Observations from the Netherlands indicate that, once established, the new species will rapidly displace others and take over as the principal cause of wilting and blackleg-like symptoms in potato crops. Very low levels of infection on the seed - the principle source of disease transmission - will develop into full-blown symptoms, warns Saddler.
According to Prentice, growers must think very carefully about where they source their seed. The best way for growers to keep this disease out of their crops is to buy Safe Haven-accredited seed, he urges.
Prentice is keen for seed growers in particular to use British Potato 2009 to help establish an adequate defence strategy. "The high health of British seed is a huge selling point. At the heart of our high health status is the Safe Haven Certification Scheme. Some 60 per cent of the British seed area is in the scheme and seed growers who are members of the scheme can now have the logo printed directly onto their seed bags. It is important that we continue to raise awareness of the plant health benefits that Safe Haven seed brings."
Potato cyst nematode
According to survey information, more than 60 per cent of potato land in England and Wales is infested with potato cyst nematode (PCN), predominately Globodera pallida.
A new EC PCN Control Directive is set to be implemented next July, ex-tending controls to all ware crops for the first time.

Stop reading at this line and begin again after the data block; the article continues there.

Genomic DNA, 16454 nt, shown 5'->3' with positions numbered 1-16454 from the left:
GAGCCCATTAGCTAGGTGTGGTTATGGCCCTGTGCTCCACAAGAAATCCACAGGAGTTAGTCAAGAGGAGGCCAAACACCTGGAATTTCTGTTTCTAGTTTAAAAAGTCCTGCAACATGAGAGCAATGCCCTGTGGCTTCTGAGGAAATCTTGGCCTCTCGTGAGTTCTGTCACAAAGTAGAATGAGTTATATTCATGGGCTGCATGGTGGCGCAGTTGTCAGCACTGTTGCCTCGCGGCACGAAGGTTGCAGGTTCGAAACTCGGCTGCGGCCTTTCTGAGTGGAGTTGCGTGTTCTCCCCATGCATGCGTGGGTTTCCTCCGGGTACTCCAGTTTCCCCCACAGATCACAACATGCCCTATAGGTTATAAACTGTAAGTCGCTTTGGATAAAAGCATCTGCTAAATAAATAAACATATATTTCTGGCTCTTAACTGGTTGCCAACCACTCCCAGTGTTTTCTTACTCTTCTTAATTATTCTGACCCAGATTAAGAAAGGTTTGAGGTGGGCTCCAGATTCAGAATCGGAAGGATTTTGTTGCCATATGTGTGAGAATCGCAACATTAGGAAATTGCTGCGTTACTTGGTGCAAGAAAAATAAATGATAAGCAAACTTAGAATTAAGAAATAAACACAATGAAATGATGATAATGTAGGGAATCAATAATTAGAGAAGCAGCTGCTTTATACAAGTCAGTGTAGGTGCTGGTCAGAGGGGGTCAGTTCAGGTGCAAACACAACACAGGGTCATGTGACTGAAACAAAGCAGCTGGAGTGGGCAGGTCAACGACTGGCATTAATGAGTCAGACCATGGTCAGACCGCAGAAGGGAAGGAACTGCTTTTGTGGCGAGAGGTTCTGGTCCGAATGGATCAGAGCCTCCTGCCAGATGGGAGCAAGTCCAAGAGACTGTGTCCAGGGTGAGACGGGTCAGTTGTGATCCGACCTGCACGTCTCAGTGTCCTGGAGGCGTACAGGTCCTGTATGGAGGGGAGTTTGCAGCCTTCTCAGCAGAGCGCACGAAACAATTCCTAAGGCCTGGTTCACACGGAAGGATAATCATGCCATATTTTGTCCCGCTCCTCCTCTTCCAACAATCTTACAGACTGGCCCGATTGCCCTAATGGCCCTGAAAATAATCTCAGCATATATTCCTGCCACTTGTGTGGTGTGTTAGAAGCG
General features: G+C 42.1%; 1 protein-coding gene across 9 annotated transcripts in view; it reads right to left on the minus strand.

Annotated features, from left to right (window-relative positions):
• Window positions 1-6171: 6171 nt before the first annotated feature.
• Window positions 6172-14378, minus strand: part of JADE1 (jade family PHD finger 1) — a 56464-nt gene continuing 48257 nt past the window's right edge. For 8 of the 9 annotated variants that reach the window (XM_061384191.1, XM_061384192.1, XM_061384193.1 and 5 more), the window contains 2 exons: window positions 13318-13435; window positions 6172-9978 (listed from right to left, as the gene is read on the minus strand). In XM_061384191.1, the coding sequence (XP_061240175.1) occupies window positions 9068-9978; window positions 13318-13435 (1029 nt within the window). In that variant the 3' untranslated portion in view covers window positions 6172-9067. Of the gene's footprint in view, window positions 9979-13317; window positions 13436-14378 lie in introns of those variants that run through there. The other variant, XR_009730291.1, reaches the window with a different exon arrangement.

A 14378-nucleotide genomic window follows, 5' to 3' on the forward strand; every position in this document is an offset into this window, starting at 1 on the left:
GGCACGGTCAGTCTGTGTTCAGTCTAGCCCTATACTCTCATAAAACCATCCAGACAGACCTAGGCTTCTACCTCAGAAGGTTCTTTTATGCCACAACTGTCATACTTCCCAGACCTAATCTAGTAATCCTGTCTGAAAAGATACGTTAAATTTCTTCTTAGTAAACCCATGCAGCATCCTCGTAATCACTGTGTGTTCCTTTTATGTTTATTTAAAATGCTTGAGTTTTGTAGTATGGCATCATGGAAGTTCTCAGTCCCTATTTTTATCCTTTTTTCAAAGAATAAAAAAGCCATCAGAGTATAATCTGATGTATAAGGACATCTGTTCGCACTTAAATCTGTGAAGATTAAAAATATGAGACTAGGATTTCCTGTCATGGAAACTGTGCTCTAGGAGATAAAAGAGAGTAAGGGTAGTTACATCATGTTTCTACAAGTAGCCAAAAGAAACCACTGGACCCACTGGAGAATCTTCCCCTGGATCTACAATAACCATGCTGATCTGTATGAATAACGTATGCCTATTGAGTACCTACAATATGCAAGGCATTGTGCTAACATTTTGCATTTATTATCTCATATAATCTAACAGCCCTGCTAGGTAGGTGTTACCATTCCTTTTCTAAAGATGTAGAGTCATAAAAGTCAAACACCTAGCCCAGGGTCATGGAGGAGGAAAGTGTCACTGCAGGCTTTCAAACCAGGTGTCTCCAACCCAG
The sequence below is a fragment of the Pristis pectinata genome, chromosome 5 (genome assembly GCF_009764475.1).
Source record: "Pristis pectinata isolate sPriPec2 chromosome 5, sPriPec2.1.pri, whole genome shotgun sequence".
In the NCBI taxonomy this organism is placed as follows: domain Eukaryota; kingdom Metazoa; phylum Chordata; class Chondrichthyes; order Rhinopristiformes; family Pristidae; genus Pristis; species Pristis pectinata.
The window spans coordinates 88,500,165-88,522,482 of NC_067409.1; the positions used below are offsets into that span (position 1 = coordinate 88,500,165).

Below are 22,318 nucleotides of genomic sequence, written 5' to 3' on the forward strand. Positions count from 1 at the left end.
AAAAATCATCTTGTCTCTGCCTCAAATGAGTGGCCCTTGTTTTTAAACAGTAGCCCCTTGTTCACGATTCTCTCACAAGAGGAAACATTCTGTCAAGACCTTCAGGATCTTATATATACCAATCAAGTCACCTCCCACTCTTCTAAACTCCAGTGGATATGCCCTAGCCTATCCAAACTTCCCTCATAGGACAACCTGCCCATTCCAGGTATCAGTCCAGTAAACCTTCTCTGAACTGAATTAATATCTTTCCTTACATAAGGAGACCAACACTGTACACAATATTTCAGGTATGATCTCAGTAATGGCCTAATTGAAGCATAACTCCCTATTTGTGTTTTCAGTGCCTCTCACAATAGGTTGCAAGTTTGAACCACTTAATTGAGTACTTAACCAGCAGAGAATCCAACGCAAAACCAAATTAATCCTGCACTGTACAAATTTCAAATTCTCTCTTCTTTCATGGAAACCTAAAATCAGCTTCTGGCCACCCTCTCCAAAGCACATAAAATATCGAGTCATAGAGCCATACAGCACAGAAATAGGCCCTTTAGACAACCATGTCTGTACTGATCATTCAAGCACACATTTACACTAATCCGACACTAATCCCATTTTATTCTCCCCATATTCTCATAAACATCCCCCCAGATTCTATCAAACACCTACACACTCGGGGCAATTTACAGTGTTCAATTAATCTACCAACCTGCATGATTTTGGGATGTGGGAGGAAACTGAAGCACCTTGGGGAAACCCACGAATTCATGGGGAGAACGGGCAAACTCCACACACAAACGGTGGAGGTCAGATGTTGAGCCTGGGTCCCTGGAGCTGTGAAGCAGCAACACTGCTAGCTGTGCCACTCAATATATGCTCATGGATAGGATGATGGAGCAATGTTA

"The key aspect about the new PCN Control Directive is that it applies to every grower, not just seed producers," says Potato Council head of R&D Mike Storey. It also includes farm-saved seed for the first time.
The directive requires 0.5 per cent of the total potato-growing area in each member state to be sampled for infestation each year. This is approximately 500ha in England and Wales, which will be tested by the Food & Environment Research Agency (FERA), and 100ha in Scotland, which will be tested by SASA.
Any field that tests positive will have to be registered as infested and will fall under an official control programme.
The new directive makes PCN more of a challenge than ever, so every tool possible should be used to control it, Storey adds. The PCN model, developed by the Scottish Crop Research Institute is available on CD-ROM.